Sensing a growing threat from the New York Mets to sign free-agent right fielder Vladimir Guerrero, the Orioles have added to their own best offer in recent days.
After sitting on a five-year, $65 million proposal for weeks, Orioles officials said they have recently increased the offer to five years, $67.5 million.
At $13.5 million a season, that's not as much money as Guerrero could reportedly get from the Mets, but all of it is guaranteed.
Reports surfaced yesterday that the Mets have offered Guerrero a three-year, $30 million base salary with incentives and two vesting options that could make it a five-year, $72 million deal.
Though one Mets official called it "a hoax," the reported contract terms were detailed elaborately on an ESPN.com message board last night.
To reach the full $72 million from the Mets, Guerrero would need 1,200 plate appearances over the first three seasons, and 500 more in both 2007 and 2008.
Last year, after spending 39 games on the disabled list with a herniated disc in his lower back, Guerrero finished with 467 plate appearances for the Montreal Expos.
The Orioles have not been talking about incentives or option years with Guerrero, and in the end, that could be what sets them apart. Guerrero hails from the Dominican Republic, and there has been widespread speculation that he is shying away from Baltimore because it doesn't have a large enough Dominican community.
Ultimately, the guaranteed money could bridge the gap.
At 27, Guerrero is considered the top free agent on the market, but coming off a recent back injury, he is still somewhat of a risk.
But the talks with Guerrero have been painfully slow, with one top Orioles official calling them "a roller coaster ride."
Guerrero's agents - Fernando Cuza and Diego Benz - represent free-agent first baseman Rafael Palmerio, who is close to re-signing with the Orioles.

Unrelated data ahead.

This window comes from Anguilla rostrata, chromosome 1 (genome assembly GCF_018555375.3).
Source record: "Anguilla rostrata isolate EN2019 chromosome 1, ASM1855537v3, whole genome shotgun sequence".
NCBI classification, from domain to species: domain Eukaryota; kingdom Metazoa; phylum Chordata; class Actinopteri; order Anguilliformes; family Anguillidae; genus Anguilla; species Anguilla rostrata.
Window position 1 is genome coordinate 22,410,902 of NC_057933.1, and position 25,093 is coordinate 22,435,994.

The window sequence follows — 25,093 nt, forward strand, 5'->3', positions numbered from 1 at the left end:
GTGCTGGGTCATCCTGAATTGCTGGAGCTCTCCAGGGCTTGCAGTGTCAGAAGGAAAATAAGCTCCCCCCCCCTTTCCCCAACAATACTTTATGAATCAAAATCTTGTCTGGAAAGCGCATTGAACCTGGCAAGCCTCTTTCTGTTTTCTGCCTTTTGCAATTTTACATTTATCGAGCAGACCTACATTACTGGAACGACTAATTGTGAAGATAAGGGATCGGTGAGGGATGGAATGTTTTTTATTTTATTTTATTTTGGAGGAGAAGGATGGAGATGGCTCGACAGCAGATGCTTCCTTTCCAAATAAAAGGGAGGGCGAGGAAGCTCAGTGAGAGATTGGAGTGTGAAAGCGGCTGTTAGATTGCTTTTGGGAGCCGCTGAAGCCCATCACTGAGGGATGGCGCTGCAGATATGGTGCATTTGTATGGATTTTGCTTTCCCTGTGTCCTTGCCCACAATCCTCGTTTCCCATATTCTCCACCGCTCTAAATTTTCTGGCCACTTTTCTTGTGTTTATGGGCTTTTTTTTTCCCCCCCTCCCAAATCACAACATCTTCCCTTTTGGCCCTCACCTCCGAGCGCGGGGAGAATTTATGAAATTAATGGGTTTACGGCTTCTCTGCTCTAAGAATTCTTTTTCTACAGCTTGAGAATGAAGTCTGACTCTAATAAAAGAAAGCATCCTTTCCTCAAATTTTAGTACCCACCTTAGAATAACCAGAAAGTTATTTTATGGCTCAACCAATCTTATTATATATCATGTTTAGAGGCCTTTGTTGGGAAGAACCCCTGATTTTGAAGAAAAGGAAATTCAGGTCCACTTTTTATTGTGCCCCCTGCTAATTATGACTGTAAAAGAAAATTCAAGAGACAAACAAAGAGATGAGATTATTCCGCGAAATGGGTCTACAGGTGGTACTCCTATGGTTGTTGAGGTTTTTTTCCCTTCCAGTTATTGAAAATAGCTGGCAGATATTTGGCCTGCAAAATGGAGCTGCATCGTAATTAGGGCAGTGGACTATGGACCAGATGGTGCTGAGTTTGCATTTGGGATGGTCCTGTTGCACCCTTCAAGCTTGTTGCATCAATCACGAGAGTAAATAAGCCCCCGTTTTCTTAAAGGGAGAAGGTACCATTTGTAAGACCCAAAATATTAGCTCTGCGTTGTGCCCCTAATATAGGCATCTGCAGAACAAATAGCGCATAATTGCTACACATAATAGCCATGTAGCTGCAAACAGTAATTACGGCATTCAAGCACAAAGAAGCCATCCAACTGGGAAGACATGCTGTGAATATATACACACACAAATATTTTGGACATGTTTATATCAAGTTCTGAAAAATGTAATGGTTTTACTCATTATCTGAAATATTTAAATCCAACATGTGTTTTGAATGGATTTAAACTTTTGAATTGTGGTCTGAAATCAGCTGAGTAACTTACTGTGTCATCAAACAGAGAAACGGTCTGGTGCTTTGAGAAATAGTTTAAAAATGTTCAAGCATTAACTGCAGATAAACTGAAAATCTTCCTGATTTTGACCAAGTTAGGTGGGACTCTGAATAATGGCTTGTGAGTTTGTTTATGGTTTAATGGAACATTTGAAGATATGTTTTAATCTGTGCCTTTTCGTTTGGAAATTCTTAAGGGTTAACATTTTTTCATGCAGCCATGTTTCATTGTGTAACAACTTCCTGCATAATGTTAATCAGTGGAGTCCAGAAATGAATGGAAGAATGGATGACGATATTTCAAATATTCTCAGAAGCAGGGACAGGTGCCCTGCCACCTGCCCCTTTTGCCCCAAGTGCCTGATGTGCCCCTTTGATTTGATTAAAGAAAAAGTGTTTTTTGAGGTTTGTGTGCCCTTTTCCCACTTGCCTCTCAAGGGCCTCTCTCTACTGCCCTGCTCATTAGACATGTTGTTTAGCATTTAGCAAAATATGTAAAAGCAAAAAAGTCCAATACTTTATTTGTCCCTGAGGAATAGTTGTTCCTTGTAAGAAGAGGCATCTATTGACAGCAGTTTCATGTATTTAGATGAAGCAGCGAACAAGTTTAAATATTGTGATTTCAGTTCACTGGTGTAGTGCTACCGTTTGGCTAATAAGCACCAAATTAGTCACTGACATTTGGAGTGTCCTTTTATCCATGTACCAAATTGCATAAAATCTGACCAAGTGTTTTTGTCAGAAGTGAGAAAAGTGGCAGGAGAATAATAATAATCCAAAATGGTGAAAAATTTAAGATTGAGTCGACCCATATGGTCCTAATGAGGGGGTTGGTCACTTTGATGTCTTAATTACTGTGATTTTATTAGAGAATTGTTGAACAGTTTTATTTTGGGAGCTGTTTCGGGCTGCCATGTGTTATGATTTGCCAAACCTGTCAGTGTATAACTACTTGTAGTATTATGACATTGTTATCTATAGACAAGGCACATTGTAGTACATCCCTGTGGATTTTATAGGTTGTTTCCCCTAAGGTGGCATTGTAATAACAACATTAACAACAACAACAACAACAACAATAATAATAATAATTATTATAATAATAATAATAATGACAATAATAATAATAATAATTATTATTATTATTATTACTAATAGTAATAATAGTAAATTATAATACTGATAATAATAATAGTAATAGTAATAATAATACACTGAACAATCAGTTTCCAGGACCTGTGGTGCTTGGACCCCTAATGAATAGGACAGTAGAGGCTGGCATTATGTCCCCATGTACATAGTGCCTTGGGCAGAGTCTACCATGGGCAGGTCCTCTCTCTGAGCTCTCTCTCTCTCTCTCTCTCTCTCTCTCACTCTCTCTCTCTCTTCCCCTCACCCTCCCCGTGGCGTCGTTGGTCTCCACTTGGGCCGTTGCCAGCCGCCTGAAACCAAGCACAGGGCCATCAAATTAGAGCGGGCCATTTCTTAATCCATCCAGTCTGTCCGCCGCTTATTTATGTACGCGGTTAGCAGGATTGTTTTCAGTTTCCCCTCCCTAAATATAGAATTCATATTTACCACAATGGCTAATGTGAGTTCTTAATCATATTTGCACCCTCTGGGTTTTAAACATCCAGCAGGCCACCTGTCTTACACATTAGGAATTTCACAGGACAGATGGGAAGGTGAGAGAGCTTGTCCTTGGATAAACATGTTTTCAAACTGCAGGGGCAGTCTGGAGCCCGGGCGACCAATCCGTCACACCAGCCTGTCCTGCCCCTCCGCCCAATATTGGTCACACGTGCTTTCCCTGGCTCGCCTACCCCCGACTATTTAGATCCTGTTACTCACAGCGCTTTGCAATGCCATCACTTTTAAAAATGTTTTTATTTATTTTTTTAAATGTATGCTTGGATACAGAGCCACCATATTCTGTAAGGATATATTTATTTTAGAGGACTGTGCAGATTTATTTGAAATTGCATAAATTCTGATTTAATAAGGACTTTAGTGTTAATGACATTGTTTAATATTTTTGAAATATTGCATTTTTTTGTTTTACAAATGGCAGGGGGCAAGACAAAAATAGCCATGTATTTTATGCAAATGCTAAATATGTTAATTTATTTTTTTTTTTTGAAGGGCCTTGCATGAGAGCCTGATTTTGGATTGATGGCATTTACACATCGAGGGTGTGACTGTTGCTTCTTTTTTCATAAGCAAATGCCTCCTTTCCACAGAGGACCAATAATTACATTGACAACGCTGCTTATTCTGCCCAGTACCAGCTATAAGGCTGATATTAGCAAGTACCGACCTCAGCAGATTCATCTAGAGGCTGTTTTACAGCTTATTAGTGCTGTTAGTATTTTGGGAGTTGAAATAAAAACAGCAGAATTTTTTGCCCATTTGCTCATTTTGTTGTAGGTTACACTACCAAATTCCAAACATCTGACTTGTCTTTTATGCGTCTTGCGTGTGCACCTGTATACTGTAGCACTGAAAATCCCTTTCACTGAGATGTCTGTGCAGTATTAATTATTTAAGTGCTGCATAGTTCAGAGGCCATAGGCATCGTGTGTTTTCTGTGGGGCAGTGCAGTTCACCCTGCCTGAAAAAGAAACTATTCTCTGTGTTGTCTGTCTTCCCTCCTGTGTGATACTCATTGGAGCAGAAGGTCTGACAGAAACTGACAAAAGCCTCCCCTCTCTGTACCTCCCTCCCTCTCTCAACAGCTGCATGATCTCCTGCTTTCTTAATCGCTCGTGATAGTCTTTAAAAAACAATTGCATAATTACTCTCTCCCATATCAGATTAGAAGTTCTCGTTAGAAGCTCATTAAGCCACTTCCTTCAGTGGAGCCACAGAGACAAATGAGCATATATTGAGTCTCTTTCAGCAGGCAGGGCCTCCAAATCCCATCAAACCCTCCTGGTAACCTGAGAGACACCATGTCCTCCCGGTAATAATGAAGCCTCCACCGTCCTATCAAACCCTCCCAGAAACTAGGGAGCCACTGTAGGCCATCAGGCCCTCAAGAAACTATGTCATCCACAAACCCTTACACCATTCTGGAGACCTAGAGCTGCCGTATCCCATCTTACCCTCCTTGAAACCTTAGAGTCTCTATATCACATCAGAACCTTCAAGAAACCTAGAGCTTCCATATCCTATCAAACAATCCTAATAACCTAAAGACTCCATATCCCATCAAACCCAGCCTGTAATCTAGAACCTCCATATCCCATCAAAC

But the Palmeiro deal isn't quite done yet, two Orioles sources said, as Palmeiro is still said to be holding out for a little more money.
Trying to remind Guerrero and Palmeiro that the team has other options, the Orioles have kept open the possibility of going after free-agent catcher Ivan Rodriguez. Having already signed catcher Javy Lopez, this may seem like a far-fetched idea, but team officials say one could catch while the other served as designated hitter.
Word kept spreading yesterday that the Orioles had issued a deadline with their latest offer to Guerrero, by saying they would turn their attention to Rodriguez if Guerrero didn't accept. But a top team official said that wasn't the case.
Speaking only generally about the process, Orioles vice president Mike Flanagan said: "We don't pit player against player. We don't bid against ourselves, and we don't let external forces dictate where we can play."
From all accounts, the Orioles' negotiations to re-sign free- agent pitcher Sidney Ponson have been going much more smoothly. Though the sides didn't reach agreement last night, progress was made, and the team is still hoping to sign Ponson to a three-year deal for about $21 million.
Ponson turned down a three-year, $21 million offer from the Orioles before they traded him to the San Francisco Giants at the July 31 deadline.
Ponson's agent, Barry Praver, declined to comment, and Cuza and Benz did not return phone calls yesterday.
"I think there are some players you feel better about than others," Orioles vice president Jim Beattie said. "I don't think we're feeling pessimistic about any of the talks at all. We continue to have good conversations, and I don't feel like we're heading down a dead-end street with any of them."